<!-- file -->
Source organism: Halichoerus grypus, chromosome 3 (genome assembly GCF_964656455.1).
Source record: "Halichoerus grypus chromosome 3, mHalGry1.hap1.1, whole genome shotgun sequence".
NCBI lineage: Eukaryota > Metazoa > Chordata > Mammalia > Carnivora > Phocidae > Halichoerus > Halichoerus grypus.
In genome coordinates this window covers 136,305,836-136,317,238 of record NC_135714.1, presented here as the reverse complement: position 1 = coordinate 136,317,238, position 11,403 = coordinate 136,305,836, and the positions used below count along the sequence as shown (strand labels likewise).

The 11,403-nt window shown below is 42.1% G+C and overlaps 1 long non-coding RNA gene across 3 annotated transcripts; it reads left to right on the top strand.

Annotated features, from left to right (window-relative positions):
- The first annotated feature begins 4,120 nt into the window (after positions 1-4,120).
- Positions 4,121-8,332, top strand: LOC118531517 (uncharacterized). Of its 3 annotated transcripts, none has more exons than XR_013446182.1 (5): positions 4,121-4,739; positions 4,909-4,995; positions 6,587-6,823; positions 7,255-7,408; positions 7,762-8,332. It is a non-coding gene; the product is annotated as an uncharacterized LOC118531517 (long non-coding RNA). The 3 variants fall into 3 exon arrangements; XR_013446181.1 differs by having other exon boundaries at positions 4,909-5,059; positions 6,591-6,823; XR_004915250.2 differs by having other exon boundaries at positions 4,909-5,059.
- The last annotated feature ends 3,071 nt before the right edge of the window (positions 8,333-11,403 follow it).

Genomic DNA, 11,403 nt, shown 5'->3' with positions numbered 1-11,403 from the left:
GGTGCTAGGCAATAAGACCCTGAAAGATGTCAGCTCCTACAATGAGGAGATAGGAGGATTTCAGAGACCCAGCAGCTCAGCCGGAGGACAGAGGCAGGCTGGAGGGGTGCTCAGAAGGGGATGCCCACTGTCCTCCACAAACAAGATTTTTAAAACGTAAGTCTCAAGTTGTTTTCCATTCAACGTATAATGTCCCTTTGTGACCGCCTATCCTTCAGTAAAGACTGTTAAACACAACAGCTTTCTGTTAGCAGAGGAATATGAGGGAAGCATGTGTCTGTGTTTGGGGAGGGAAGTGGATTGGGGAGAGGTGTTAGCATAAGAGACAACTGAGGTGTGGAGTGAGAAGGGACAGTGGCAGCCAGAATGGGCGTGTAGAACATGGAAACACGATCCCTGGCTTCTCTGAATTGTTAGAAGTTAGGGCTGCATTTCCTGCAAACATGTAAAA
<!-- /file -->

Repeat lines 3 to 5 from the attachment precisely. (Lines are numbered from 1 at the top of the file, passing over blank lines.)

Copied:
NCBI lineage: Eukaryota > Metazoa > Chordata > Mammalia > Carnivora > Phocidae > Halichoerus > Halichoerus grypus.
In genome coordinates this window covers 136,305,836-136,317,238 of record NC_135714.1, presented here as the reverse complement: position 1 = coordinate 136,317,238, position 11,403 = coordinate 136,305,836, and the positions used below count along the sequence as shown (strand labels likewise).

The 11,403-nt window shown below is 42.1% G+C and overlaps 1 long non-coding RNA gene across 3 annotated transcripts; it reads left to right on the top strand.